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Andile Phehlukwayo: South Africa's new finisher?

Andile Phehlukwayo showed his calmness in a pressure situation Getty Images

There were wide eyes and a wide smile from Andile Phehlukwayo as he reflected on his second match-winning hand with the bat in a brief international career.

With AB de Villiers, one of the game's great batsmen at the other end, it was Phehlukwayo who hit the crucial boundaries late in the Hamilton chase. South Africa needed 22 off 12 balls, which became 21 off 10 at which point Phehlukwayo lofted Trent Boult over long-off. Then came an even sweeter blow in the final over as he drilled Tim Southee back over his head to virtually kill the game.

"I just tried to watch the ball, swing really hard and hit straight," he said. "The first one, I was just trying to play straight but the second one I definitely knew when it came off the bat that it was going for six."

New Zealand were marginal favourites when he arrived with 52 needed off 44 balls, on a tricky pitch and three frontline bowlers remaining in South Africa's tail, but in Phehlukwayo they had someone who had already shown a calmness under pressure early in his South Africa career.

Against Australia in Durban he partnered David Miller in an unbroken seventh-wicket stand of 107 as they hunted down 372. Miller took the headlines, but Phehlukwayo was anything but a silent partner as he hit 42 off 39 deliveries.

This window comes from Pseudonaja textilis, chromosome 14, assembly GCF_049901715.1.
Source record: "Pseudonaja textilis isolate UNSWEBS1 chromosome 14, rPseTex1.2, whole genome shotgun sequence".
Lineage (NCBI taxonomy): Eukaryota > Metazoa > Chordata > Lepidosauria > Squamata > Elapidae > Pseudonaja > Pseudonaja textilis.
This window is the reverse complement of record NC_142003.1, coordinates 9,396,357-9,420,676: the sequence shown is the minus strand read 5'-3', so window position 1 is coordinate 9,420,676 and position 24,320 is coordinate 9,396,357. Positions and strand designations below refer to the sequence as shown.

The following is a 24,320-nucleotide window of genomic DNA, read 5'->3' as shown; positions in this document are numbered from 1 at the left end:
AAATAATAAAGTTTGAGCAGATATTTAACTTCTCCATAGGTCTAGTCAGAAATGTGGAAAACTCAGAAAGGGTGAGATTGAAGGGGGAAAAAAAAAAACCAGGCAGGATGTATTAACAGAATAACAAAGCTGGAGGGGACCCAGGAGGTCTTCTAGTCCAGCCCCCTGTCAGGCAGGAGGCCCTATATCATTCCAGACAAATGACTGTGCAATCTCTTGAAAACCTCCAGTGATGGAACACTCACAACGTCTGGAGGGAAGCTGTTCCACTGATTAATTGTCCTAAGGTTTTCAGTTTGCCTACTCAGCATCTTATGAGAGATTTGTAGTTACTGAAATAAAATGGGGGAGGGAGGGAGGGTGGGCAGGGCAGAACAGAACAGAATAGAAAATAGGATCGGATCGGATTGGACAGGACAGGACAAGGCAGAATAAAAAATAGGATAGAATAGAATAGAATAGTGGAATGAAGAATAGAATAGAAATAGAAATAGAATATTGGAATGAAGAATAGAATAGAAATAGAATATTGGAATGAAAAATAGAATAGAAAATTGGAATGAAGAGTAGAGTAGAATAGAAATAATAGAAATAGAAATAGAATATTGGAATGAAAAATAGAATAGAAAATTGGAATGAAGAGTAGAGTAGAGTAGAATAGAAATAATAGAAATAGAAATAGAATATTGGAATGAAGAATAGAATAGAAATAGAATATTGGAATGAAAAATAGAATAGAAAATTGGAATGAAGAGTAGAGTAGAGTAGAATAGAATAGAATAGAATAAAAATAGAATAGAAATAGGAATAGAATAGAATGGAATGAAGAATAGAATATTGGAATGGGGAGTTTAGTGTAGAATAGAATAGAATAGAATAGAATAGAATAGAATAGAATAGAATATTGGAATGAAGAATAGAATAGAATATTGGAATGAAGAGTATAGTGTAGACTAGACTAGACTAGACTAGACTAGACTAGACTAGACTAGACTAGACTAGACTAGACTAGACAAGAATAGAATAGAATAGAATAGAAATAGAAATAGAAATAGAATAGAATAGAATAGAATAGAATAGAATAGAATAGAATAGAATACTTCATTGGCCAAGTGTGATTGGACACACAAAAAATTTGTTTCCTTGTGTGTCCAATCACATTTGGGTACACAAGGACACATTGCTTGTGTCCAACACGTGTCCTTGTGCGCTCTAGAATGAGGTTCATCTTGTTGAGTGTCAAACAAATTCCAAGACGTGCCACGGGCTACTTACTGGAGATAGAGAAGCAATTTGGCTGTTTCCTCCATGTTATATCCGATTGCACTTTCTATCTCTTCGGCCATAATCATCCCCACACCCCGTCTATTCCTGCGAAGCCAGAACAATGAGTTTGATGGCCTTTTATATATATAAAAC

This time he had de Villiers around, who was concentrating on rotating the strike because he was finding boundaries difficult to come by. "He was one of the very few guys tonight who could pick up the pace of the wicket," de Villiers said of his junior partner.

"From the side it looked like that, but I was just trying to watch the ball and pick what they were trying to do," Phehlukwayo said. "A lot of information was given to me from AB, what the bowler was thinking and what he was trying to bowl so that helped a lot. It was really exciting, I've never batted with him before. Everyone knows his abilities but I've learnt a lot from him in terms of game plans and how I need to train."

He has also had his moments with the ball in his first 11 ODIs, including 4 for 44 in his second ODI against Australia, and on the domestic scene has a reputation for proficiency in the death overs. "On the bowling end I probably need to get my pace up and get more consistent with line and length," he said. "On the batting side I enjoy pressure situations."

South Africa may yet consider the experience of Morne Morkel and Vernon Philander for the Champions Trophy, but Phehlukwayo's finishing skills with the bat add to his value considerably when decisions have to be made over the final squad. Currently he is one of four pace-bowling allrounders in New Zealand - alongside Chris Morris, Wayne Parnell and Dwaine Pretorius - and there may not be room for all in the final 15.

His performances could also help with CSA's transformation targets because he would be a second black player in the squad - South Africa need to average two per XI throughout a season - with few arguments that he was not worth his place on cricket merit alone.